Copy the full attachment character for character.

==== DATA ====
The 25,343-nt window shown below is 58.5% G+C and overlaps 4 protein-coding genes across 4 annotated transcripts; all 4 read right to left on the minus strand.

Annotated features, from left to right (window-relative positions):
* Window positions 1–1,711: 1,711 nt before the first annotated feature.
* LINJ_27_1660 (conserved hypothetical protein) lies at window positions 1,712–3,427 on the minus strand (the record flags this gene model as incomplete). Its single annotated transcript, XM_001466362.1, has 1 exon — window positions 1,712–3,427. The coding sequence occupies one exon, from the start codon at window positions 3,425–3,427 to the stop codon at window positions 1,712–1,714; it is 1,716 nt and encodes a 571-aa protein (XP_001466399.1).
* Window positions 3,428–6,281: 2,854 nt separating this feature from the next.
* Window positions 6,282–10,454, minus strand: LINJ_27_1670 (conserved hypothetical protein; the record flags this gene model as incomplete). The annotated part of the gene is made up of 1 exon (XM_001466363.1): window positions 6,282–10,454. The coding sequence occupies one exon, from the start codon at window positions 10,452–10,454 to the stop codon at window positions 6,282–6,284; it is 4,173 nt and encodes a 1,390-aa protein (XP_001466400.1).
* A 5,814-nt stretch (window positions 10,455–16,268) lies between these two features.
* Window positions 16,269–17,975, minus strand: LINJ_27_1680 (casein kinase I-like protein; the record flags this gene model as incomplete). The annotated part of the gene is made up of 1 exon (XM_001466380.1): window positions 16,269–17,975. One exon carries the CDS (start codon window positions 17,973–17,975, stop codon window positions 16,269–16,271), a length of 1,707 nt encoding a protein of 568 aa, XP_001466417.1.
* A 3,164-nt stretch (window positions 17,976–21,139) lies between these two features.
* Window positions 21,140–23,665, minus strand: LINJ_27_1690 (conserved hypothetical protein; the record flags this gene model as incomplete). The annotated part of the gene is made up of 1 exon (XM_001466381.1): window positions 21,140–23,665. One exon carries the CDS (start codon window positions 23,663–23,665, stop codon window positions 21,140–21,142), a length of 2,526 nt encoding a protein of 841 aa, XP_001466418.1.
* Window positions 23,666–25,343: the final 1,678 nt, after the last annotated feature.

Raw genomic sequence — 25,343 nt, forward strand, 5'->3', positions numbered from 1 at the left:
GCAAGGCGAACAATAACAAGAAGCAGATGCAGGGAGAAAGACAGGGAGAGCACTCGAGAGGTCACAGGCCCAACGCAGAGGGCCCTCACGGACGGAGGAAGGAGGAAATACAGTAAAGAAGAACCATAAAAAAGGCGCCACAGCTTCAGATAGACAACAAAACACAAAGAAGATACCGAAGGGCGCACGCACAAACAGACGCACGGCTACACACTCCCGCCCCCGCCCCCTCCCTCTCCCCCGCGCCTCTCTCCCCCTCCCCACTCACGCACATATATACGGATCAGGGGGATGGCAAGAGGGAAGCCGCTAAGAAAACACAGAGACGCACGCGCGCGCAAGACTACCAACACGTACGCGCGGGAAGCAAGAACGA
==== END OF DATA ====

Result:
The 25,343-nt window shown below is 58.5% G+C and overlaps 4 protein-coding genes across 4 annotated transcripts; all 4 read right to left on the minus strand.

Annotated features, from left to right (window-relative positions):
* Window positions 1–1,711: 1,711 nt before the first annotated feature.
* LINJ_27_1660 (conserved hypothetical protein) lies at window positions 1,712–3,427 on the minus strand (the record flags this gene model as incomplete). Its single annotated transcript, XM_001466362.1, has 1 exon — window positions 1,712–3,427. The coding sequence occupies one exon, from the start codon at window positions 3,425–3,427 to the stop codon at window positions 1,712–1,714; it is 1,716 nt and encodes a 571-aa protein (XP_001466399.1).
* Window positions 3,428–6,281: 2,854 nt separating this feature from the next.
* Window positions 6,282–10,454, minus strand: LINJ_27_1670 (conserved hypothetical protein; the record flags this gene model as incomplete). The annotated part of the gene is made up of 1 exon (XM_001466363.1): window positions 6,282–10,454. The coding sequence occupies one exon, from the start codon at window positions 10,452–10,454 to the stop codon at window positions 6,282–6,284; it is 4,173 nt and encodes a 1,390-aa protein (XP_001466400.1).
* A 5,814-nt stretch (window positions 10,455–16,268) lies between these two features.
* Window positions 16,269–17,975, minus strand: LINJ_27_1680 (casein kinase I-like protein; the record flags this gene model as incomplete). The annotated part of the gene is made up of 1 exon (XM_001466380.1): window positions 16,269–17,975. One exon carries the CDS (start codon window positions 17,973–17,975, stop codon window positions 16,269–16,271), a length of 1,707 nt encoding a protein of 568 aa, XP_001466417.1.
* A 3,164-nt stretch (window positions 17,976–21,139) lies between these two features.
* Window positions 21,140–23,665, minus strand: LINJ_27_1690 (conserved hypothetical protein; the record flags this gene model as incomplete). The annotated part of the gene is made up of 1 exon (XM_001466381.1): window positions 21,140–23,665. One exon carries the CDS (start codon window positions 23,663–23,665, stop codon window positions 21,140–21,142), a length of 2,526 nt encoding a protein of 841 aa, XP_001466418.1.
* Window positions 23,666–25,343: the final 1,678 nt, after the last annotated feature.

Raw genomic sequence — 25,343 nt, forward strand, 5'->3', positions numbered from 1 at the left:
GCAAGGCGAACAATAACAAGAAGCAGATGCAGGGAGAAAGACAGGGAGAGCACTCGAGAGGTCACAGGCCCAACGCAGAGGGCCCTCACGGACGGAGGAAGGAGGAAATACAGTAAAGAAGAACCATAAAAAAGGCGCCACAGCTTCAGATAGACAACAAAACACAAAGAAGATACCGAAGGGCGCACGCACAAACAGACGCACGGCTACACACTCCCGCCCCCGCCCCCTCCCTCTCCCCCGCGCCTCTCTCCCCCTCCCCACTCACGCACATATATACGGATCAGGGGGATGGCAAGAGGGAAGCCGCTAAGAAAACACAGAGACGCACGCGCGCGCAAGACTACCAACACGTACGCGCGGGAAGCAAGAACGA